ABOUT THIS BOOK
The "Great John L." reigned supreme as world heavyweight champion from his victory over Paddy Ryan in 1882 until James J. Corbett knocked him out in 1892. A drunkard, a wastrel, an adulterer, a wife beater, and a bully, Sullivan still became American's first national sports hero and represented the hopes and aspirations of millions of people.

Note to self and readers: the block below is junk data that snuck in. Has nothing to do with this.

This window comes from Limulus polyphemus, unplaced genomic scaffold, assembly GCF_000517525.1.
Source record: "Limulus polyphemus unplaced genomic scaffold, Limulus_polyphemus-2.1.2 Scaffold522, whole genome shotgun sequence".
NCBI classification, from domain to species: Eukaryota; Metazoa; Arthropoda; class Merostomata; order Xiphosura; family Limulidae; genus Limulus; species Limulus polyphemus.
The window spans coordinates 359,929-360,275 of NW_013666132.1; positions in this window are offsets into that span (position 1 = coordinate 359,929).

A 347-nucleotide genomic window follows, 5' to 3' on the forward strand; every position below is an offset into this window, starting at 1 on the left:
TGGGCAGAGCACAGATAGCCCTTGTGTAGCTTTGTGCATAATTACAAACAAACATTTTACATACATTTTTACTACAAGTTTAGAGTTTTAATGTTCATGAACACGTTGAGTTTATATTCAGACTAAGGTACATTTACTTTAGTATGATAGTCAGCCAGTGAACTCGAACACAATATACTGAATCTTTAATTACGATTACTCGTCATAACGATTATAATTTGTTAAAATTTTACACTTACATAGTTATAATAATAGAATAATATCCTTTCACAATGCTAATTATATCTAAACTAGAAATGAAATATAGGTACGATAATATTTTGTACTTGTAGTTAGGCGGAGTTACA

Michael Isenberg traces Sullivan's eventful life from his humble beginnings in Boston to the height of his immense popularity. The boxer moved as easily in the world of reputable workingmen as he did in the shadowlands on the margins of the sport while his success played a major role in transforming boxing into a profitable and ultimately legitimate business. Tapping previously unexplored archival material--including the notorious National Police Gazette and the other sporting papers of the day--Isenberg tells us why presidents, princes, and turn-of-the-century Americans accepted Sullivan as a hero, even as others vilified him for his drunken and belligerent behavior.